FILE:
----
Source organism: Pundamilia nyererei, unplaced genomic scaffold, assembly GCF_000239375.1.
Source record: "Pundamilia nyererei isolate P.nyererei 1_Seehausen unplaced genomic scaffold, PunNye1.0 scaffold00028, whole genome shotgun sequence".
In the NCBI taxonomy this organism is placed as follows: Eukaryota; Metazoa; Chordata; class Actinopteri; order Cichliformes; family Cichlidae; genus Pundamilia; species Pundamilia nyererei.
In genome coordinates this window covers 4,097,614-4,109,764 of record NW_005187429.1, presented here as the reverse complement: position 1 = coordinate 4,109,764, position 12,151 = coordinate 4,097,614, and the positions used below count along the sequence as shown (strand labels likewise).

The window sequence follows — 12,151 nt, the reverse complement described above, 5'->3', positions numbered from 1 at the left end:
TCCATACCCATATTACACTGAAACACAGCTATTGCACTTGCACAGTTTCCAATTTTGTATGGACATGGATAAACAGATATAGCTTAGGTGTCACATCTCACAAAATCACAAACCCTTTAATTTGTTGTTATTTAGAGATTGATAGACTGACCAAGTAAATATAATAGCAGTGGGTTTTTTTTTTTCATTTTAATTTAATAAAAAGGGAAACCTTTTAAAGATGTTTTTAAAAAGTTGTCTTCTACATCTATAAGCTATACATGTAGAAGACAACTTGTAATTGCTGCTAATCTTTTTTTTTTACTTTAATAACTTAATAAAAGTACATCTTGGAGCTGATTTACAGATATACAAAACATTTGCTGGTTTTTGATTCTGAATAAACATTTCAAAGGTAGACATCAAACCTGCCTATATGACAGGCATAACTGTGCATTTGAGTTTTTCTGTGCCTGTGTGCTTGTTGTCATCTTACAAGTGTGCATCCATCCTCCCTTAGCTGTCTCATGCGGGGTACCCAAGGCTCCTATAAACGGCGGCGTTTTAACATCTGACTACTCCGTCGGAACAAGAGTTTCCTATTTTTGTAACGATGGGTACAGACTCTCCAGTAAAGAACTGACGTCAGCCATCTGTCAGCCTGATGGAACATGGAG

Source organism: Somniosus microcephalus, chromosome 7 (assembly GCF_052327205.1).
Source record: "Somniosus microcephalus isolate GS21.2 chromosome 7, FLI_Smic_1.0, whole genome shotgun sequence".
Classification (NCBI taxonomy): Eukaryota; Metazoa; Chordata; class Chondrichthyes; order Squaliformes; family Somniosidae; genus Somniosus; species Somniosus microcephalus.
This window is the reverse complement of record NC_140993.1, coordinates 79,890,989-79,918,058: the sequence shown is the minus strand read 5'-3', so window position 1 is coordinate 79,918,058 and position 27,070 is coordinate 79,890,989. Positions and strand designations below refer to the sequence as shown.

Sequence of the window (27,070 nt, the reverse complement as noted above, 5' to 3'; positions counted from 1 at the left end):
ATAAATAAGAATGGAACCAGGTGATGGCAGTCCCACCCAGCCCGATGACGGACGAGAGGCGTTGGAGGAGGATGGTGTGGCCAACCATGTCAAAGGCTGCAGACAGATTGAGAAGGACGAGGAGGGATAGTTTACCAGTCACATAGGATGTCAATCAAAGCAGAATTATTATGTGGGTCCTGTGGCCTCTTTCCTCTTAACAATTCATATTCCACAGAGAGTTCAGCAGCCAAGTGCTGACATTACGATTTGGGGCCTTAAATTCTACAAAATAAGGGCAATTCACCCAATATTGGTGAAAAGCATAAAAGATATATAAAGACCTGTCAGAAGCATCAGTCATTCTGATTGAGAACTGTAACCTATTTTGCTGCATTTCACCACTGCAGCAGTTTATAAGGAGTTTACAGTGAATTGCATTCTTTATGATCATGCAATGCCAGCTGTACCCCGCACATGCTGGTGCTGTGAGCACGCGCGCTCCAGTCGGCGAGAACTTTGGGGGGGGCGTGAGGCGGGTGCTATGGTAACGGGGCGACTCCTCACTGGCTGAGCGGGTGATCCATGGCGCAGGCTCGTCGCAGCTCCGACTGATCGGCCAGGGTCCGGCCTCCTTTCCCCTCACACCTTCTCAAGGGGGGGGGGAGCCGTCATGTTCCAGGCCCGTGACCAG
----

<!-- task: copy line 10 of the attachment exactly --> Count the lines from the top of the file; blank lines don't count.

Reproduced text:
This window is the reverse complement of record NC_140993.1, coordinates 79,890,989-79,918,058: the sequence shown is the minus strand read 5'-3', so window position 1 is coordinate 79,918,058 and position 27,070 is coordinate 79,890,989. Positions and strand designations below refer to the sequence as shown.